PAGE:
Hilary Grist was up next, keeping the mood somewhat mellow with her singer/songwriter folk-pop style. Musically, I thought she was okay; a nice voice and catchy songs, but nothing that really stood out or that I hadn't heard before. But she did have a fantastic energy and stage presence. Coming out from behind the keyboard, singing at the front of the stage, she was great and getting the crowd into it. As the set went on there was a couple of nice moments, with the whole band came up to the front for a soft, cute song and one song consisting of a good sized brass section. She ended her set with a song that started off with just her, then the band joined in, then her large brass section came in as well, for a big ending with the crowd singing and clapping along.

Following her was Jasper Sloan Yip, who I had heard a few songs from, but for whatever reason had never seen him live or delved deeper into his work. But that will have to change, because he put on a thoroughly enjoyable set with a bit more rock in his folk, and a nice balance of slower songs and fun, catchy upbeat ones. Yip had an effortless charm to him, and he & his band all had a good presence on stage, and great chemistry, playing off each other really well. I also loved the addition of the strings, especially violin, to the songs, giving them a nice depth. He, too, ended with a big, grand, clap-along song -- which was a fun song, but had me wondering a little if someone told all the bands at bootcamp that was a good way to end a show.

Wrapping up the night was The Belle Game. I've had the chance to see their big, chamber pop sound a few times in the last couple months, and this was probably their best show I have seen them play. While they have never been lacking energy, this set had an abundance of it, with the members moving around more, being more dynamic. Members of the band would come up front and centre to show off, notably Alex Andrew on guitar and trumpetite Andrew Lee (on loan from The Ruffled Feathers) blowing his heart out for a couple trumpet solos, and a really good intensity from singer Andrea Lo.
And they also had a big, bombastic ending to their set, wrapping up the first night of the showcase shows with a bang.

Definitely a fun night, and a great start to the showcase series, which runs for the next four Thursdays at the Red Room. Next week we'll hear from Avairis, Fields of Green, Acres of Lion and Current of Swell

The Never Surprise CD Release w/ Portage & Main @ Railway -- 05/05/11

Maybe it's because I keep seeing these types of shows there, but the Railway Club is becoming more and more synonymous with good folk and roots music, for me. Last night was a pretty good example with three Vancouver bands out for The Never Surprise CD Release.

First up was The Geese -- or rather two fifths of the band. An acoustic, folky sound driven by guitar and keys, the pair had good chemistry when talking to each other, but it didn't really extend off the stage. They had songs about a variety of things, from robots to death to a cover of "Little Arguments With Myself" by Low, but they all seemed to blend together; none of the songs really stood out. Well, except for the lyrics of the last song, which was the hierarchy of Rock, Paper, Scissors... but that stood out for the wrong reasons. They were by no means bad, they were just kind of... there.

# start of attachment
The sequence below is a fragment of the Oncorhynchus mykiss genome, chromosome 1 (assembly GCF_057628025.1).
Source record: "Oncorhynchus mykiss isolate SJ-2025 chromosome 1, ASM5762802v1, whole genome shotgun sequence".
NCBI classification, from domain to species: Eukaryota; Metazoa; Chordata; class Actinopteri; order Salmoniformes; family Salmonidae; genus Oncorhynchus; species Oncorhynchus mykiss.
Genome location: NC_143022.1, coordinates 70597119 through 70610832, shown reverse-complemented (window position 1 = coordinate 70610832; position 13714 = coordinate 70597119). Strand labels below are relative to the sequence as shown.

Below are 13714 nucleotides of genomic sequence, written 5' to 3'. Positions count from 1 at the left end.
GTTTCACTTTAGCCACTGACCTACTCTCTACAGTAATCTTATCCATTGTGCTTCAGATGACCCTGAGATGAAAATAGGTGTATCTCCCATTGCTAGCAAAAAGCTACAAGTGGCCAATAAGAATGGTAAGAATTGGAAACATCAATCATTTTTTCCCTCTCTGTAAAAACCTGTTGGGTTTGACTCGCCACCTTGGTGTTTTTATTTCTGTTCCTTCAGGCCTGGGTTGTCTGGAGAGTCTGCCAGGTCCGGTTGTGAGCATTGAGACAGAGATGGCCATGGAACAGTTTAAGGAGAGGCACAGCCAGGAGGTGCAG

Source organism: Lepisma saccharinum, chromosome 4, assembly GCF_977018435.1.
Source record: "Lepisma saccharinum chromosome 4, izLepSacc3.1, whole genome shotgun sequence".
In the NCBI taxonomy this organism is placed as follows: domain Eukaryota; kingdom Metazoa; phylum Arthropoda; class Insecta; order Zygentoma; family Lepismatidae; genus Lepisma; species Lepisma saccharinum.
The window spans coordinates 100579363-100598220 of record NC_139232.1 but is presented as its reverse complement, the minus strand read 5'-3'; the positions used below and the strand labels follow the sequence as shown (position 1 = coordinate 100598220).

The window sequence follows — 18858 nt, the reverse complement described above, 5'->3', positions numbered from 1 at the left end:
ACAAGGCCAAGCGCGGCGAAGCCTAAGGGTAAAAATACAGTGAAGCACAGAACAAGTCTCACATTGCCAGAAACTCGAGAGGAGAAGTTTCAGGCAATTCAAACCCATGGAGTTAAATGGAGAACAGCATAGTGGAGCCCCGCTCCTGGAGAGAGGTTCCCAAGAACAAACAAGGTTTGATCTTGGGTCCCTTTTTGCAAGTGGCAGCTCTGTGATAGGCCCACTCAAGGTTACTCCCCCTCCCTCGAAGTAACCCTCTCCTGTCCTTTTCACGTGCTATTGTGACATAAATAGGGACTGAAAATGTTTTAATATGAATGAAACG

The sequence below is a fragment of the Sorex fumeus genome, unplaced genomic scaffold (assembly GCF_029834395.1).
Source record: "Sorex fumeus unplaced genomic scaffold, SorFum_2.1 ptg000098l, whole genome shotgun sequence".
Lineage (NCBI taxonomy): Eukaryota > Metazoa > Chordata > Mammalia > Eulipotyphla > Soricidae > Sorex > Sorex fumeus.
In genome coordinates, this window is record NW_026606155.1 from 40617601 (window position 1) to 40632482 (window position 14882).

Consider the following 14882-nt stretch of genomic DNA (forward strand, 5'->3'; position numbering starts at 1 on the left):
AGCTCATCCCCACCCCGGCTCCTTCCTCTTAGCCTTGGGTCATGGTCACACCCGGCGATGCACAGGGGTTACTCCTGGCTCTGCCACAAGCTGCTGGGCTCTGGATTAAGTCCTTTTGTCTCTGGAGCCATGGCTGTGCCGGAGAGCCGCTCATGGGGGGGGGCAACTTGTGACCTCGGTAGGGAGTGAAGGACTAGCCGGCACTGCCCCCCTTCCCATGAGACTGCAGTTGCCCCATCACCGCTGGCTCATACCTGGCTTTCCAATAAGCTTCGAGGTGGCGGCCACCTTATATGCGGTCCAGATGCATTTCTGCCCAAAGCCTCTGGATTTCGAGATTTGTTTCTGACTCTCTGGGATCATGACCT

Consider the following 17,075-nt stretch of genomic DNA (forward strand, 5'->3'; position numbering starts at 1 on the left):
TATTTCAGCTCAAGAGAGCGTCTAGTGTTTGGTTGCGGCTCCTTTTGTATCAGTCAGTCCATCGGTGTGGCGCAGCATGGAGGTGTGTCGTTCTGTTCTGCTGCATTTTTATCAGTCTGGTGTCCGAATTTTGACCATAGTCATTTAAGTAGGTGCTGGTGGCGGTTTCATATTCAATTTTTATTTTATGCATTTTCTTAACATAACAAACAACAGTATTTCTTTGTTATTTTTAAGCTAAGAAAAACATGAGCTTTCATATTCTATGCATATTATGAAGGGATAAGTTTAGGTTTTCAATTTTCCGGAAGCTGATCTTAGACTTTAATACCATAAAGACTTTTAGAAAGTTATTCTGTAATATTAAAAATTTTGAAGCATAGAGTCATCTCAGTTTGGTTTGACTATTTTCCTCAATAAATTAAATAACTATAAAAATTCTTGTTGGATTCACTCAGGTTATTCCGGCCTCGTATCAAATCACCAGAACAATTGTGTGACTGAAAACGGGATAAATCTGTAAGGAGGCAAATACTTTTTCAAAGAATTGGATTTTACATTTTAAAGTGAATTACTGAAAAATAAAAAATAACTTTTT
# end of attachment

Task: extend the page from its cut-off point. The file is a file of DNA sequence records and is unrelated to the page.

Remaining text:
Next up was the band celebrating the release of their CD, The Never Surprise, who were joined by a couple familiar faces, Niko Friesen on drums and Robbie Driscoll on bass. They also had a more folky sound going on, but were a bit too mellow. The songs were good, and there were definitely some talented musicians on stage, they just lacked a punch, or a draw. I fully admit, though, it could have just been because I was tired, so that could have tainted my perspective. I wouldn't mind seeing them again when in a better mindset, maybe be able to fully get into it.
After they wrapped up their set, they were back for an encore with a cover of Cohen's "Suzanne" which was... okay. At least it wasn't "Hallelujah".

And rounding out the night was Portage & Main. Both front men for the band, John Sponarski and Harold Donnelly, were a bit under the weather, but while it was a little noticeable (even if they hadn't kept talking about it) it wasn't detrimental to the set; they still put on a really fun show. Even if the vocals were a bit off, which really only happened a couple times, they were still an incredibly tight band. With more of a roots-y edge than the previous two bands, highlights were the rambunctious "Tonight pt 2", the slower, more country-bent "The Morning After" and "I'd Never Climbed a Mountain" which starts slow, then builds to a great climax.
They ended the night with Savannah Wellman of Redbird joining them on vocals for a second time, and "Carolina", a great sing-along song to end the set with, which even saw a broken string from John.

Nothing (Take What You Need), What Have I Done, The Morning After, Rocky Mountain Wanderer, When You're Gone, Tonight pt 2, I'd Never Climbed a Mountain, Follow Me My Love, Carolina.